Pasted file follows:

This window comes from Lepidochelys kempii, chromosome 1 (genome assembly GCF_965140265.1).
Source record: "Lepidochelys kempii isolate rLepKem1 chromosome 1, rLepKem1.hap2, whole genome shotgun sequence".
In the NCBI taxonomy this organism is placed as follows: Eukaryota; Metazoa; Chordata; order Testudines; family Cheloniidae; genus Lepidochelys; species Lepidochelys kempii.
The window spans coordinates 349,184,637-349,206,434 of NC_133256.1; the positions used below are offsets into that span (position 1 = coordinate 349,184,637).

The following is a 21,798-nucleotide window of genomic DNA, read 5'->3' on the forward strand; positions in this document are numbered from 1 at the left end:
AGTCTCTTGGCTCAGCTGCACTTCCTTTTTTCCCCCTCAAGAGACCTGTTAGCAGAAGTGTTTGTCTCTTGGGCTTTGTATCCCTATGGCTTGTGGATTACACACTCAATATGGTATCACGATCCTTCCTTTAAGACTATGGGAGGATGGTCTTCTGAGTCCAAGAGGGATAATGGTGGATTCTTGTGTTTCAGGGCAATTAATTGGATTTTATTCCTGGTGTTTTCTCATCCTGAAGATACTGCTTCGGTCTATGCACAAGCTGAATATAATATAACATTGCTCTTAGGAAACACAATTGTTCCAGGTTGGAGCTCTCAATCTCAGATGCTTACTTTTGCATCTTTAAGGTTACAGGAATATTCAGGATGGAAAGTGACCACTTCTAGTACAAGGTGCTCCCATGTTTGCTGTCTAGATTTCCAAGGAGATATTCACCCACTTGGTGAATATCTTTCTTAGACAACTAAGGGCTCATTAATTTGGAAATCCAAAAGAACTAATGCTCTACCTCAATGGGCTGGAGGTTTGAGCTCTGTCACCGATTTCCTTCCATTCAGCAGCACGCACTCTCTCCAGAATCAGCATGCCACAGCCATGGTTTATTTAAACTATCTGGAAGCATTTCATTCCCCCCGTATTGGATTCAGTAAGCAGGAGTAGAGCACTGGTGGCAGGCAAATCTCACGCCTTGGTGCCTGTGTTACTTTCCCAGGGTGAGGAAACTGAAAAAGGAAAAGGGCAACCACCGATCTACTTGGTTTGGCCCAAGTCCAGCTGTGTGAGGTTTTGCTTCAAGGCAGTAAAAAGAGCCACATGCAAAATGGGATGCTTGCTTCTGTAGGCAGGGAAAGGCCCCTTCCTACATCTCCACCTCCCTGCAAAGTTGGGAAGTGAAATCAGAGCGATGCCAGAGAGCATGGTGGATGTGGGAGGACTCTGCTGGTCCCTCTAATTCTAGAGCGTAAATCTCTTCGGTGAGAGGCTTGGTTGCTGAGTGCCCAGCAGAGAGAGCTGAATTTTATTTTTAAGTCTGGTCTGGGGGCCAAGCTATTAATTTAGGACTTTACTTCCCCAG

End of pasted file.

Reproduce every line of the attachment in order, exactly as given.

This window comes from Lepidochelys kempii, chromosome 1 (genome assembly GCF_965140265.1).
Source record: "Lepidochelys kempii isolate rLepKem1 chromosome 1, rLepKem1.hap2, whole genome shotgun sequence".
In the NCBI taxonomy this organism is placed as follows: Eukaryota; Metazoa; Chordata; order Testudines; family Cheloniidae; genus Lepidochelys; species Lepidochelys kempii.
The window spans coordinates 349,184,637-349,206,434 of NC_133256.1; the positions used below are offsets into that span (position 1 = coordinate 349,184,637).

The following is a 21,798-nucleotide window of genomic DNA, read 5'->3' on the forward strand; positions in this document are numbered from 1 at the left end:
AGTCTCTTGGCTCAGCTGCACTTCCTTTTTTCCCCCTCAAGAGACCTGTTAGCAGAAGTGTTTGTCTCTTGGGCTTTGTATCCCTATGGCTTGTGGATTACACACTCAATATGGTATCACGATCCTTCCTTTAAGACTATGGGAGGATGGTCTTCTGAGTCCAAGAGGGATAATGGTGGATTCTTGTGTTTCAGGGCAATTAATTGGATTTTATTCCTGGTGTTTTCTCATCCTGAAGATACTGCTTCGGTCTATGCACAAGCTGAATATAATATAACATTGCTCTTAGGAAACACAATTGTTCCAGGTTGGAGCTCTCAATCTCAGATGCTTACTTTTGCATCTTTAAGGTTACAGGAATATTCAGGATGGAAAGTGACCACTTCTAGTACAAGGTGCTCCCATGTTTGCTGTCTAGATTTCCAAGGAGATATTCACCCACTTGGTGAATATCTTTCTTAGACAACTAAGGGCTCATTAATTTGGAAATCCAAAAGAACTAATGCTCTACCTCAATGGGCTGGAGGTTTGAGCTCTGTCACCGATTTCCTTCCATTCAGCAGCACGCACTCTCTCCAGAATCAGCATGCCACAGCCATGGTTTATTTAAACTATCTGGAAGCATTTCATTCCCCCCGTATTGGATTCAGTAAGCAGGAGTAGAGCACTGGTGGCAGGCAAATCTCACGCCTTGGTGCCTGTGTTACTTTCCCAGGGTGAGGAAACTGAAAAAGGAAAAGGGCAACCACCGATCTACTTGGTTTGGCCCAAGTCCAGCTGTGTGAGGTTTTGCTTCAAGGCAGTAAAAAGAGCCACATGCAAAATGGGATGCTTGCTTCTGTAGGCAGGGAAAGGCCCCTTCCTACATCTCCACCTCCCTGCAAAGTTGGGAAGTGAAATCAGAGCGATGCCAGAGAGCATGGTGGATGTGGGAGGACTCTGCTGGTCCCTCTAATTCTAGAGCGTAAATCTCTTCGGTGAGAGGCTTGGTTGCTGAGTGCCCAGCAGAGAGAGCTGAATTTTATTTTTAAGTCTGGTCTGGGGGCCAAGCTATTAATTTAGGACTTTACTTCCCCAG